– PM points to shake-up in political demographics in Amerindian communities
– WPA Hinds calls for more meetings of parties
THE A Partnership for National Unity (APNU) and the Alliance For Change (AFC) coalition government remains “a very cohesive and formidable political force”, Prime Minister Moses Nagamootoo said Sunday.
In an interview with the Guyana Chronicle, the prime minister said despite the projections of naysayers, the coalition has proved that after three years in office, the six parties of which it is comprised have been able to work together.
“The coalition has shown that it has quality leadership, a clear idea as to the importance of inclusive governance as well as a vision on the strategy for the comprehensive development of the country,” said Nagamootoo.
Asked to comment on the strength of the coalition ahead of both Local Government Elections slated later this year and the 2020 General and Regional Elections, Nagamootoo said inclusivity is critical.
He explained that the coalition which comprises six political parties — the Guyana Action Party (GAP), the Justice For All Party (JFA), the National Front Alliance (NFA), the Working People’s Alliance (WPA), the People’s National Congress (PNC) and the Alliance For Change (AFC), continues to work towards broadening the base of grassroot democracy by working both at the political and civic society levels.
By so doing, the coalition is better able to be assessed based on merit, thereby ensuring that there is a shared governance structure at the local government level.
“Already as we can see, the political demographics are being altered as in the Amerindian Council Elections, where larger numbers of people have chosen, even in traditional PPP areas, not to be associated with their parties,” said the prime minister.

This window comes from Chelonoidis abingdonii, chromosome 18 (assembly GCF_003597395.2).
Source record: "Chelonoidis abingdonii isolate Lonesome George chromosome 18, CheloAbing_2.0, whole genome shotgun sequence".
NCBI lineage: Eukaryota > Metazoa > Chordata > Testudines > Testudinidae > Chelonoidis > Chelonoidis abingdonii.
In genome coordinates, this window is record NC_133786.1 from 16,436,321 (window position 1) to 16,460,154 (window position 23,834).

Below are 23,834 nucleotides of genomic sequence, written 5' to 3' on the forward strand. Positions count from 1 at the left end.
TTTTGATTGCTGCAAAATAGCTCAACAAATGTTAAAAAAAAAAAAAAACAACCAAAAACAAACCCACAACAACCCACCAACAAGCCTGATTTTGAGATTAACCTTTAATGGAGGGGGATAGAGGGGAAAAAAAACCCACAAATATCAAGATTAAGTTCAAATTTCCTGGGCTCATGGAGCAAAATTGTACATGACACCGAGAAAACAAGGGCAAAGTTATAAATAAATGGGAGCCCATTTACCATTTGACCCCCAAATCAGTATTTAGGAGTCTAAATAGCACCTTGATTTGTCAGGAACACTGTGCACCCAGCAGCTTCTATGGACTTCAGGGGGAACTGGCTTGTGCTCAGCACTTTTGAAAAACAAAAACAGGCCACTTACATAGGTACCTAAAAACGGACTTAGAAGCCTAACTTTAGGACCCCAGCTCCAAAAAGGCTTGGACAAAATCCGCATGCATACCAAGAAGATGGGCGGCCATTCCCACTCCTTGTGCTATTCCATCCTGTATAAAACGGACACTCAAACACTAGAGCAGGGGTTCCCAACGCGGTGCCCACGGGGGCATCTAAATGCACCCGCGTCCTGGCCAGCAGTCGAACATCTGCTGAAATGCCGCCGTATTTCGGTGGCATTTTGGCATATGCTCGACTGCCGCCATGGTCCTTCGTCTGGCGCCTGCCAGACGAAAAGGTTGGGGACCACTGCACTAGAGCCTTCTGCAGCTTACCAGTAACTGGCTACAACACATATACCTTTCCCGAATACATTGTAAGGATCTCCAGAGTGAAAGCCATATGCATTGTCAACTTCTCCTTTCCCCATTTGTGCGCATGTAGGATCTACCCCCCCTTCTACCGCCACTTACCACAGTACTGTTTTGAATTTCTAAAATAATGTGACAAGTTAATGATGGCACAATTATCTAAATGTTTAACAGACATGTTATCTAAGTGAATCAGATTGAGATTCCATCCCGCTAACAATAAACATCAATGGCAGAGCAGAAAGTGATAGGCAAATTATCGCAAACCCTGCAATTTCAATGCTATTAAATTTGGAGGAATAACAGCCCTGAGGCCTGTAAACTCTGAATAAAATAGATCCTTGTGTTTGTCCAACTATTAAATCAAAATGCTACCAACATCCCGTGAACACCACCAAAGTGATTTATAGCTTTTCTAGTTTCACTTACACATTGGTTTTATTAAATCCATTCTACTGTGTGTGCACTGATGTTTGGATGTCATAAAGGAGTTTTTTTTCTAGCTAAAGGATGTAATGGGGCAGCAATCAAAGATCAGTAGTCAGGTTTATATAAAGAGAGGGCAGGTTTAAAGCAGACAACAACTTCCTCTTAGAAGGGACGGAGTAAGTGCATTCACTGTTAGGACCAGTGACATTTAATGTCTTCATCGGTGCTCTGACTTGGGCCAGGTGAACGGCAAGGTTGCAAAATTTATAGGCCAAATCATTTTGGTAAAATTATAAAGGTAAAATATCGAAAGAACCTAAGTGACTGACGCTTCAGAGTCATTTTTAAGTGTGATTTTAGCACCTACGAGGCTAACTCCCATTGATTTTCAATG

As a result, Nagamootoo, who is a member of the AFC, has repeatedly stated that the coalition government has established and enhanced the landscape for inclusivity and accountability in the governance process, made it clear that “the winning formula seems to be greater inclusion of civil society”.
On Saturday, his party announced that it has begun its campaign for the LGE and has also started identifying candidates in each municipality and Neighbourhood Democratic Council (NCD) to participate in the said elections.
“The party, having already commenced its Local Government Elections campaign, has started with the identification of candidates in each municipality and Neighbourhood Democratic Council.
“The negotiations with coalition partner A Partnership for National Unity (APNU) with regard to contesting the LGE on a joint platform will continue,” the party said in a statement to the media.
Earlier in the year, the AFC agreed to contest the much anticipated elections with its coalition partner, the A Partnership for National Unity (APNU). The top brass of the parties are expected to meet to discuss matters relating to the elections.
“It shows that at the local government level, the winning formula seems to be greater inclusion of civil society and at the national level while it may be too soon to talk about those elections I am confident that the credibility of the coalition government has placed it as a superior force in any contest in 2020,” Nagamootoo said.